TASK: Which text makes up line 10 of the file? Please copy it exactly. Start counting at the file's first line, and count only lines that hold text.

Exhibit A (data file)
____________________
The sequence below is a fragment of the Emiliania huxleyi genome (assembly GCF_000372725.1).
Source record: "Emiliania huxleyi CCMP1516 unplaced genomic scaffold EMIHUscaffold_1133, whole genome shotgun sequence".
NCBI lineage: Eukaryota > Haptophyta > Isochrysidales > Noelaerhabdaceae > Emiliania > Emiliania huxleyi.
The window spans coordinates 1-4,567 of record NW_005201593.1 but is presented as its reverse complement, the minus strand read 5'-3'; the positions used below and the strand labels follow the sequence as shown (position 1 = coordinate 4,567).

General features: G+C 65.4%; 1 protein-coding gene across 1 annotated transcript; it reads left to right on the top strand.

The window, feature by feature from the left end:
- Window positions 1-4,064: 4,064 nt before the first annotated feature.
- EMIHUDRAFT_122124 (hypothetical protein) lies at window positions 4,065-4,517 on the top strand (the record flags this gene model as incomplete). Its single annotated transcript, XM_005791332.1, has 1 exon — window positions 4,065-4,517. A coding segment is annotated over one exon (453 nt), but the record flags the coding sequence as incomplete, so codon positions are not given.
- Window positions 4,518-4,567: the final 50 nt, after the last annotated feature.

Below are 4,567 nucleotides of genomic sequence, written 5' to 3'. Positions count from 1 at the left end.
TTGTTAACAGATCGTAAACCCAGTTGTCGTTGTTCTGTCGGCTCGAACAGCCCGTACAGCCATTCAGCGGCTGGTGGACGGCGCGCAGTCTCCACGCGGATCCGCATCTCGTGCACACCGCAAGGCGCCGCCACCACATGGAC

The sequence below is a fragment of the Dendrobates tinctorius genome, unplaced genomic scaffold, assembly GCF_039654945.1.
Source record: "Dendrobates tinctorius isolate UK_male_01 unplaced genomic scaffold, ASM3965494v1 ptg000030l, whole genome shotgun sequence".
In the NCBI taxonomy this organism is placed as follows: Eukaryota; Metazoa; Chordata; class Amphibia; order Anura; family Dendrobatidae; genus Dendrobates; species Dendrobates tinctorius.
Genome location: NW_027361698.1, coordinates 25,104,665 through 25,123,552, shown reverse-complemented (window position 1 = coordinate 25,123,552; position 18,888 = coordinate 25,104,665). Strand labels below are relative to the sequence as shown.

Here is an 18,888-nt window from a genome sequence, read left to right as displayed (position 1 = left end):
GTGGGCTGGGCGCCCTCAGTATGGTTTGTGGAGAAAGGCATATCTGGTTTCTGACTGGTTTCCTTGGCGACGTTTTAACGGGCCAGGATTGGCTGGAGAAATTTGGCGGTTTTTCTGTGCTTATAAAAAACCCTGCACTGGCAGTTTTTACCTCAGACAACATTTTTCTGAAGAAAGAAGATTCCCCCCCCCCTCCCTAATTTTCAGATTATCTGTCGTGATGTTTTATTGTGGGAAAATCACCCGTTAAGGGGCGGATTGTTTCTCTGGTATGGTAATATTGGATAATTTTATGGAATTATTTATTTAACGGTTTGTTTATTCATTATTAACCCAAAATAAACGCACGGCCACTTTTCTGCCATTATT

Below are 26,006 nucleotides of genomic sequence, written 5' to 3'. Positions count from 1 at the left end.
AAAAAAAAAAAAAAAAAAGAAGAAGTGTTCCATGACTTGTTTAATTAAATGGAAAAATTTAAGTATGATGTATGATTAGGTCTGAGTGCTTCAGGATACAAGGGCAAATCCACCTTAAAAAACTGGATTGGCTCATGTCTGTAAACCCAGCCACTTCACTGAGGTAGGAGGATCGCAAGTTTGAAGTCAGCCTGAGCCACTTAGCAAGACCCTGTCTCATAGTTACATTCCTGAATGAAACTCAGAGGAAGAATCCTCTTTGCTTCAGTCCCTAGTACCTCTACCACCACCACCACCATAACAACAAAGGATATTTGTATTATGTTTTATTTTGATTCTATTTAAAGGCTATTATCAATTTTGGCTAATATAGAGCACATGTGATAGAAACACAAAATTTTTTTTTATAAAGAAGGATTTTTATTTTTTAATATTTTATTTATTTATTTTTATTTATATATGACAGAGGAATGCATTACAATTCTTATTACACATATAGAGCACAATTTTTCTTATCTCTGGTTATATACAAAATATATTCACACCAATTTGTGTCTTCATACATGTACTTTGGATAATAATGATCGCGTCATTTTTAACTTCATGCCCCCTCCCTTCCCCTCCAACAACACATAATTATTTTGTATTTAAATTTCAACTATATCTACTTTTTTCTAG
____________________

Below are 4,567 nucleotides of genomic sequence, written 5' to 3'. Positions count from 1 at the left end.